"How come we gotta wait for the best in all this wet?" "Trees get thirsty, too," his nana told him. "Don't you see that big one drinking through a straw?"


At the bus stop, CJ wonders why they don't have a car. His nana tell him, "We got a bus that breathes fire," and reminds him that the bus driver does magic tricks. Sure enough, when they board the bus, the driver pulls a coin from behind CJ's ear and places it in his palm.



The bus is full of diverse and colorful figures. Nana greets each person with a smile, reminding her grandson to do the same. CJ begins to grumbles about going anywhere, telling Nana that his friends don't go anywhere after church. She tells him it's a shame they never get a chance to meet the people they're going to see.



When a blind man and his dog board the bus, CJ gives up his seat, but asks Nana, "How come that man can't see?"

"Boy, what do you know about seeing?" From there, she and the blind man tell CJ about how the man "sees" with his ears and nose, and the blind man makes Nana laugh.


CJ wishes he had an MP3 player like two teenagers. His grandmother tells him he doesn't need any music device, because they're sitting by a man with a guitar! The man sings to the passengers, and the blind man teaches them about listening to the music with their eyes closed. For CJ, it's a beautiful, "eye-opening" experience. When the man finishes his song, Nana looks at CJ's coin from the bus driver. Without being asked, the boy drops the coin into the guitarist's hat.


Nana and CJ get off the bus at the last stop on Market Street. The landscape isn't pretty. It's a decaying urban setting, covered in graffiti. CJ's complaints begin again. He asks Nana why it's so dirty.

She smiled and pointed to the sky. "Sometimes when you're surrounded by dirt, CJ, you're a better witness for what's beautiful."


CJ sees a beautiful rainbow over the soup kitchen, which is where the two are headed. He wondered how his nana always found beautiful where he never even thought to look.

He smiles when he sees familiar faces in the window, telling his grandmother, "I'm glad we came." She pats him on the head and agrees.


The soup kitchen is filled with diverse faces, as bright and cheery as any other page in the book. Beauty is all around you, if you look for it. And while you may not have as much as some, it's a wonderful thing to share what you have with others.


You probably know this, but I'll state it anyway: I love this book. It's about appreciating what you have, and looking for the joy in life, even when circumstances knock you down. There's a great interview with de la Peña and Robinson over at Seven Impossible Things Before Breakfast, if you want to head over there.

We checked our copy out from the library, but I may need to invest in an at-home copy soon.




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Valentine's Day


Happy Monday, dear readers! I apologize for my absence last week. As I posted on Facebook, I lost my camera charger for about a week. I know I use Instagram or a tablet once in a while, but the photos are never that great. While I did find it eventually (behind the computer desk), by that point I was finding it difficult to muster much enthusiasm for anything. I've had a rough week. Not because of any one great event, or anything horrible and dark worth discussing. I'm just having a crisis of confidence, and as I refuse to be that sad-sack soul who whines and cries all over the internet, begging for validation, it seemed a good time for a break. Make sense?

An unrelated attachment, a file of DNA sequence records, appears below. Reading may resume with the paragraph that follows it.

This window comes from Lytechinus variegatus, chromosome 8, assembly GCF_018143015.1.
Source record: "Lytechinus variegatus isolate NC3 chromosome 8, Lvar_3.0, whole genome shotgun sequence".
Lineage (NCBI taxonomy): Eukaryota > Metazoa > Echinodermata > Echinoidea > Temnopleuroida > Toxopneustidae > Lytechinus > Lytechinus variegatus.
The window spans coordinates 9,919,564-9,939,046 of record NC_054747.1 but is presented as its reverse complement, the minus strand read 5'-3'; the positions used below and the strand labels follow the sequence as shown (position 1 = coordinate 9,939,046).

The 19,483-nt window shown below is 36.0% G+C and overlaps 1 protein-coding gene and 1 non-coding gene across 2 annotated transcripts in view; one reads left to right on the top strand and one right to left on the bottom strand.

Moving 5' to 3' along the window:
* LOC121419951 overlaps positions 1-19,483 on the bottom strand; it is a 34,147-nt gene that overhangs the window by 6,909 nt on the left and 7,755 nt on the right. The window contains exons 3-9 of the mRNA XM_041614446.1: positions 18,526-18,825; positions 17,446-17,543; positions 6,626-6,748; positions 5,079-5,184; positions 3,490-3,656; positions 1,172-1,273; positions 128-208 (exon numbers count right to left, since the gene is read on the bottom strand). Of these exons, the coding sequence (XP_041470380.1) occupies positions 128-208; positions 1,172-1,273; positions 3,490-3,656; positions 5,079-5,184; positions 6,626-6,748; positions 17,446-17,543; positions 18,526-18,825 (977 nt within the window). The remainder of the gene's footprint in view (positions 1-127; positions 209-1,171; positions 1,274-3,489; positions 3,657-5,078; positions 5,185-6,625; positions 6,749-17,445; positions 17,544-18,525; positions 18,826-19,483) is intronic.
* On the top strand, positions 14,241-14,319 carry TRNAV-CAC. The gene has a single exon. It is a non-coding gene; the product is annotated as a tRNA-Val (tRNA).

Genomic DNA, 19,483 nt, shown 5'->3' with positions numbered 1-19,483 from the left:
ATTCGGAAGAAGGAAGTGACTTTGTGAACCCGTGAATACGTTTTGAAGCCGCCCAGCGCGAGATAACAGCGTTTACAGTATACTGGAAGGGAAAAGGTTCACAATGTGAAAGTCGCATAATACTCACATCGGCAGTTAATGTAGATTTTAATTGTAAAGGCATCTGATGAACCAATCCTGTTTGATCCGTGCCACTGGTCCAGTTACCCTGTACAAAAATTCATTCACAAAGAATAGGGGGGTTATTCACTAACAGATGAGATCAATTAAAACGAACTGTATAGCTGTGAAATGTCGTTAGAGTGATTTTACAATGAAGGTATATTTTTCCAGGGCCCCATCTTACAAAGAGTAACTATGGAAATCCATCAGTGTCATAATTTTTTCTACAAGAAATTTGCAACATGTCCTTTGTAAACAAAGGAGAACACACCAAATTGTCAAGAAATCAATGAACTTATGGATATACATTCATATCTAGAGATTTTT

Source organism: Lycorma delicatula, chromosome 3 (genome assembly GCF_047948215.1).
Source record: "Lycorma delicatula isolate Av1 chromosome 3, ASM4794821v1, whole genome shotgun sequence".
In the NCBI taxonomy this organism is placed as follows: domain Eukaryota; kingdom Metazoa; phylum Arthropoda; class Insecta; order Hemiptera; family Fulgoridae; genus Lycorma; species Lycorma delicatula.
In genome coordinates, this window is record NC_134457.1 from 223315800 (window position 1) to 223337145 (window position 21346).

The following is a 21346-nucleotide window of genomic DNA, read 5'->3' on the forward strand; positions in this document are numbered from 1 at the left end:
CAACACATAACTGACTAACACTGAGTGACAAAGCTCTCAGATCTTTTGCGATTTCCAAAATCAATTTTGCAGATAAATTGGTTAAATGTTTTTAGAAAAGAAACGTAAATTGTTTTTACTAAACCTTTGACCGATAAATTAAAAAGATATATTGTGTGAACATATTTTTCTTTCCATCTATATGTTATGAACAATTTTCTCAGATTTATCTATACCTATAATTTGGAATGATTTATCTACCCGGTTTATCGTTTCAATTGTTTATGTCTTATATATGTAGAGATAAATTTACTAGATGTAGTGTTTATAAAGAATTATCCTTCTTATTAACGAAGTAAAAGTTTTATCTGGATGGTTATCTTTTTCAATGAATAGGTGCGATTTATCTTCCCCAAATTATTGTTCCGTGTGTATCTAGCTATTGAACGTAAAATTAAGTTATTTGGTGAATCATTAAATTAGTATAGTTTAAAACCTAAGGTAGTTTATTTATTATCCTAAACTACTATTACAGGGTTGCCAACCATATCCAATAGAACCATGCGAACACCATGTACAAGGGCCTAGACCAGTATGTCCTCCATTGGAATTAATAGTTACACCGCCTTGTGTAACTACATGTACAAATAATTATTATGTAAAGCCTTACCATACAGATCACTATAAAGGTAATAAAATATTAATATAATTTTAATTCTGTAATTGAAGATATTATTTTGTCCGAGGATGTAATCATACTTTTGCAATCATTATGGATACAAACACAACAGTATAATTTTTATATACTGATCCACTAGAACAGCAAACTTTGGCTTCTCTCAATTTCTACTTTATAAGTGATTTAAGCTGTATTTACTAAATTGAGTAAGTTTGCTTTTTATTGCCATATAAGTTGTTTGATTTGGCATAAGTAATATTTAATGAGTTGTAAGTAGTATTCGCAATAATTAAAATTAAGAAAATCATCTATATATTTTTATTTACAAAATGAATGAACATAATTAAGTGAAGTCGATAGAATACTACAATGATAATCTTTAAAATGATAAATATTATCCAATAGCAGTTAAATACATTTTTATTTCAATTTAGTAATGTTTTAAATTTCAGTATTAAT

But it is Monday, Presidents' Day here in the States. The girls are home from school, enjoying a short week. Tomorrow is a teachers' Inservice Day, then Wednesday through Friday, the school lets out early for conferences. I'm excited, because I'm working the Scholastic Book Fair again this Wednesday!

Last week, Big Sis was busy with her third grade show. While she didn't have any solos or monologues, her enrichment group opened the show with a little scene. Big Sis's class wore tap shoes for their songs (from Annie and Bye, Bye Birdy), and my little dancer was chosen by the dance teacher for a special tap number, made up of some of the stronger dancers in their grade. I've heard from so many people about how much she stood out. I think out of tap, ballet, jazz, and modern, tap is where her joy is now. She loves modern, but it's new to her, and she's still learning. She's a very confident tap dancer, though, and knows how to smile and sell it. I was so proud of her! In one month, it will be time for Little Sis's first grade show. (At our performing arts magnets, big shows are put on by the 1st, 3rd, and 5th grades.) I've heard she might be playing Amelia Earhart. She has the costume, you know.

Anyhoo, the third grade show was Thursday, then on Friday the 13th, they had their Valentine's Day parties. Our Valentines were beyond simple. The girls cut hearts out of card stock. Little Sis wrote "Happy Valentines Day" on hers, to varying degrees of spelling success (see below). Big Sis wrote "Love is in the air," and taped balloons to hers. We had leftover balloons after we made her Valentine  box, seen in the top photo. If you follow me on Pinterest, I have a "Hearts, Shamrocks, and Bunnies" board. I pinned lots of fun ideas for Valentine's this year, then went with a few of them. (Big Sis's box was inspired by this one here.) The only thing I had to buy for their boxes were the balloons. Everything else was made with leftover stashes of craft supplies, along with a coffee can (the hot air balloon) and a Rice Krispies box (the owl).


Valentine's Day has recently been declared "International Book Giving Day," and that's awesome, but I must admit, we did not give any books for Valentine's Day this year. No one can make me feel guilty for that. I worked in a book store for eleven years, with a nice employee discount, and since losing that job, I frequent my indie store down the street. I also love used book stores and Better World Books, and soon, I'll be supporting our school via the Book Fair, so really, we have books a-plenty.

Mr. B chose the girls' Valentine's Day gift. We were watching old commercials on one of the public domain Roku channels, when the girls saw this:



They were so excited. They thought Rock Em Sock Em Robots looked like the coolest thing ever. When Mr. B saw the box at the grocery store, he couldn't resist.



Mr. B and I didn't do anything for Valentine's Day ourselves. I'm not really a fan of grown-up Valentine's Day. I like the kids' version better. 

I really do have books and stuff to blog about, so stay tuned! I'm back!